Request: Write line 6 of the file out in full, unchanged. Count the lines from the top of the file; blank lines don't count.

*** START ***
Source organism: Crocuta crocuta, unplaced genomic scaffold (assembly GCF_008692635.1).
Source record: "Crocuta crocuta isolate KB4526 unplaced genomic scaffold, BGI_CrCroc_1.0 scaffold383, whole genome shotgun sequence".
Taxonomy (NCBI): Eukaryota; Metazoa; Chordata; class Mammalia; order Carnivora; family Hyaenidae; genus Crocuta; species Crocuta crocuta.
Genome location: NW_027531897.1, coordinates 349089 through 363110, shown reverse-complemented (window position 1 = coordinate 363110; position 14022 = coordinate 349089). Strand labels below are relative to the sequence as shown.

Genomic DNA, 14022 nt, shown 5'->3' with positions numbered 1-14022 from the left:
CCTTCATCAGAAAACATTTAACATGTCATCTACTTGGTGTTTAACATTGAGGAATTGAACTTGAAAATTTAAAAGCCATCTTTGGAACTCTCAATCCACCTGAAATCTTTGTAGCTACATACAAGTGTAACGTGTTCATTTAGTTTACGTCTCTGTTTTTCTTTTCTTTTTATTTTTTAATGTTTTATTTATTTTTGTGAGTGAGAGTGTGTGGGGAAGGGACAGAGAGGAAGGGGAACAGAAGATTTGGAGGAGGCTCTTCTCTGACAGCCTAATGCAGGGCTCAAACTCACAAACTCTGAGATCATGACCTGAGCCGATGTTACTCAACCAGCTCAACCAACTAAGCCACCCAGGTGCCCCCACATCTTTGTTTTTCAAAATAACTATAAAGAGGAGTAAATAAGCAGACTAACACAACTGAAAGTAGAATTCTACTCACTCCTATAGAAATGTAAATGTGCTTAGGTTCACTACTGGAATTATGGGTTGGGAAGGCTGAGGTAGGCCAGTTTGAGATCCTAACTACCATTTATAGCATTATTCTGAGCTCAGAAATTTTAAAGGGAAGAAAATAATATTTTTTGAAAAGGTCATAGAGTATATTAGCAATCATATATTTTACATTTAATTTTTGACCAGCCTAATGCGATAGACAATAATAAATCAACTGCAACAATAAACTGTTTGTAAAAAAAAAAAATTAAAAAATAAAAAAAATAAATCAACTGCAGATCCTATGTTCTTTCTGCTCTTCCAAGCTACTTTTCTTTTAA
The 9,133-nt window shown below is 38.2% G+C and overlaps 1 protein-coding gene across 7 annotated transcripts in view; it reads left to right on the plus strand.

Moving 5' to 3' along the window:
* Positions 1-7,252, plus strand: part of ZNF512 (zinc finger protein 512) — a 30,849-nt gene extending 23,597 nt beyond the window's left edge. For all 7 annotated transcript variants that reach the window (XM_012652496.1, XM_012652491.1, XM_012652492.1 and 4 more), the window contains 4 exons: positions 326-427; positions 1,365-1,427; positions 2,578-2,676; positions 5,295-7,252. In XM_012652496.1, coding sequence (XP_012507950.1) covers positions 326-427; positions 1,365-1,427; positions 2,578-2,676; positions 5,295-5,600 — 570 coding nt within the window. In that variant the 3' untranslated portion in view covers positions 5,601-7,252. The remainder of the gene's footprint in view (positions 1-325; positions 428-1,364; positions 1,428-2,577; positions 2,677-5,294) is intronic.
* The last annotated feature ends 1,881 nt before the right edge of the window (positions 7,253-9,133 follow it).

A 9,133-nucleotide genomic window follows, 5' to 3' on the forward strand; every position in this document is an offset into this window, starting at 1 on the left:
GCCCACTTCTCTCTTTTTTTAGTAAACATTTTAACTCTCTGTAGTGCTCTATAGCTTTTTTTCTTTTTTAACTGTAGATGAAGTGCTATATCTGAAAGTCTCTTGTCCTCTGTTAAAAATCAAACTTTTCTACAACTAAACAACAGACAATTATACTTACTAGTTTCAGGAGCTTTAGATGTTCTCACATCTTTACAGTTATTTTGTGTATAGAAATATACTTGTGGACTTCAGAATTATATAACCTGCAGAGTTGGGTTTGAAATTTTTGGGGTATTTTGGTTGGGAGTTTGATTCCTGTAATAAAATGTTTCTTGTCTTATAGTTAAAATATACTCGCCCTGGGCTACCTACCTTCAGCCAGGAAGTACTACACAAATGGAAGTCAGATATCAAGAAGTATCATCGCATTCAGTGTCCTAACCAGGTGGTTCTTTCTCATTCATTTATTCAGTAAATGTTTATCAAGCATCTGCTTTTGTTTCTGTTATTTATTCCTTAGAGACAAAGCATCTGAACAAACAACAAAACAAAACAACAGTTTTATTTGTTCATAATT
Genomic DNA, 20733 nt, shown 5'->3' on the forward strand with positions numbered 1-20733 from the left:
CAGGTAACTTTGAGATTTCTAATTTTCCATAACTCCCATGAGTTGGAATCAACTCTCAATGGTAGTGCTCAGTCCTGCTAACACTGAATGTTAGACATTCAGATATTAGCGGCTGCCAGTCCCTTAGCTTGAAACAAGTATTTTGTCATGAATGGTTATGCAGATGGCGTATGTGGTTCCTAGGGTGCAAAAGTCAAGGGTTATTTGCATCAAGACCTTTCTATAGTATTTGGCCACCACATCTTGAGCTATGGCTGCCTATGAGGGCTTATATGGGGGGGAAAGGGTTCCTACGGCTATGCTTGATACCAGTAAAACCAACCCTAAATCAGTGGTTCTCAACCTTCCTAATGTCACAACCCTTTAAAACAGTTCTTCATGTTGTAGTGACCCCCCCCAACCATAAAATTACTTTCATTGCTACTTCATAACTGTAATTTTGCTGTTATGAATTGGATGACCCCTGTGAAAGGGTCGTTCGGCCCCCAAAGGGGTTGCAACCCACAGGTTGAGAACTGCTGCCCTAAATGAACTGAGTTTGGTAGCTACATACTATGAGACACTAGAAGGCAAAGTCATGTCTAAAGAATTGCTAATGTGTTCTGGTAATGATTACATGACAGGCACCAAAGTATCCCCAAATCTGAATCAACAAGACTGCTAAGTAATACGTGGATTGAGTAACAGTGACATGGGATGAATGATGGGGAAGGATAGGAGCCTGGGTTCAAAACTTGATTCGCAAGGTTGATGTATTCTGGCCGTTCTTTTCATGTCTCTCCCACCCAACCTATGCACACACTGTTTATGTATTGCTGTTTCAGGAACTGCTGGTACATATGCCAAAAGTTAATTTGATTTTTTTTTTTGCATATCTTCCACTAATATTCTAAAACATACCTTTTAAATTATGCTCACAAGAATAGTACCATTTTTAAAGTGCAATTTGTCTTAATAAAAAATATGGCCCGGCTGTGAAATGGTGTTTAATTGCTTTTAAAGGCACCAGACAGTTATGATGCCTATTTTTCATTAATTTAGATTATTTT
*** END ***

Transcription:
CCTTCATCAGAAAACATTTAACATGTCATCTACTTGGTGTTTAACATTGAGGAATTGAACTTGAAAATTTAAAAGCCATCTTTGGAACTCTCAATCCACCTGAAATCTTTGTAGCTACATACAAGTGTAACGTGTTCATTTAGTTTACGTCTCTGTTTTTCTTTTCTTTTTATTTTTTAATGTTTTATTTATTTTTGTGAGTGAGAGTGTGTGGGGAAGGGACAGAGAGGAAGGGGAACAGAAGATTTGGAGGAGGCTCTTCTCTGACAGCCTAATGCAGGGCTCAAACTCACAAACTCTGAGATCATGACCTGAGCCGATGTTACTCAACCAGCTCAACCAACTAAGCCACCCAGGTGCCCCCACATCTTTGTTTTTCAAAATAACTATAAAGAGGAGTAAATAAGCAGACTAACACAACTGAAAGTAGAATTCTACTCACTCCTATAGAAATGTAAATGTGCTTAGGTTCACTACTGGAATTATGGGTTGGGAAGGCTGAGGTAGGCCAGTTTGAGATCCTAACTACCATTTATAGCATTATTCTGAGCTCAGAAATTTTAAAGGGAAGAAAATAATATTTTTTGAAAAGGTCATAGAGTATATTAGCAATCATATATTTTACATTTAATTTTTGACCAGCCTAATGCGATAGACAATAATAAATCAACTGCAACAATAAACTGTTTGTAAAAAAAAAAAATTAAAAAATAAAAAAAATAAATCAACTGCAGATCCTATGTTCTTTCTGCTCTTCCAAGCTACTTTTCTTTTAA